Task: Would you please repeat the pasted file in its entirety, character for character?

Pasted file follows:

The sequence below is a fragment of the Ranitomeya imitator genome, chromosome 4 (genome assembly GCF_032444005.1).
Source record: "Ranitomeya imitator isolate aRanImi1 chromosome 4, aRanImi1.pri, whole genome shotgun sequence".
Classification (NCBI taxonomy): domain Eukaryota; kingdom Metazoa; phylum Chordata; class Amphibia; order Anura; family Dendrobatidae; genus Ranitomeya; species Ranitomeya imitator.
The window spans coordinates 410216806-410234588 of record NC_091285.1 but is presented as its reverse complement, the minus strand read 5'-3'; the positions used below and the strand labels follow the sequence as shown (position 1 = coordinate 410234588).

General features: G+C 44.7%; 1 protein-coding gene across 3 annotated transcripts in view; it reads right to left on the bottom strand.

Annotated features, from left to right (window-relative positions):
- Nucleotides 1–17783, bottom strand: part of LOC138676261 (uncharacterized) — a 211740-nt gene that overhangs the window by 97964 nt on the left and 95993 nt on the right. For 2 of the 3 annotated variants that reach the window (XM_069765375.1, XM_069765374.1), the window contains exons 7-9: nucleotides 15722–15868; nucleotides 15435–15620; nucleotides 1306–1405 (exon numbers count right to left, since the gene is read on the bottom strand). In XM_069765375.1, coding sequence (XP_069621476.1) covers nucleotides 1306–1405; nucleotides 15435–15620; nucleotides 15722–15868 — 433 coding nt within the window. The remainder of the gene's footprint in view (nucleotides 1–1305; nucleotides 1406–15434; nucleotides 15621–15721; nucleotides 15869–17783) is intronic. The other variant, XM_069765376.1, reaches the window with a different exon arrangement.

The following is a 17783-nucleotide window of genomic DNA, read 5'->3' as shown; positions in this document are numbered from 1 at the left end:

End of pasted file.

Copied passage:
The sequence below is a fragment of the Ranitomeya imitator genome, chromosome 4 (genome assembly GCF_032444005.1).
Source record: "Ranitomeya imitator isolate aRanImi1 chromosome 4, aRanImi1.pri, whole genome shotgun sequence".
Classification (NCBI taxonomy): domain Eukaryota; kingdom Metazoa; phylum Chordata; class Amphibia; order Anura; family Dendrobatidae; genus Ranitomeya; species Ranitomeya imitator.
The window spans coordinates 410216806-410234588 of record NC_091285.1 but is presented as its reverse complement, the minus strand read 5'-3'; the positions used below and the strand labels follow the sequence as shown (position 1 = coordinate 410234588).

General features: G+C 44.7%; 1 protein-coding gene across 3 annotated transcripts in view; it reads right to left on the bottom strand.

Annotated features, from left to right (window-relative positions):
- Nucleotides 1–17783, bottom strand: part of LOC138676261 (uncharacterized) — a 211740-nt gene that overhangs the window by 97964 nt on the left and 95993 nt on the right. For 2 of the 3 annotated variants that reach the window (XM_069765375.1, XM_069765374.1), the window contains exons 7-9: nucleotides 15722–15868; nucleotides 15435–15620; nucleotides 1306–1405 (exon numbers count right to left, since the gene is read on the bottom strand). In XM_069765375.1, coding sequence (XP_069621476.1) covers nucleotides 1306–1405; nucleotides 15435–15620; nucleotides 15722–15868 — 433 coding nt within the window. The remainder of the gene's footprint in view (nucleotides 1–1305; nucleotides 1406–15434; nucleotides 15621–15721; nucleotides 15869–17783) is intronic. The other variant, XM_069765376.1, reaches the window with a different exon arrangement.

The following is a 17783-nucleotide window of genomic DNA, read 5'->3' as shown; positions in this document are numbered from 1 at the left end: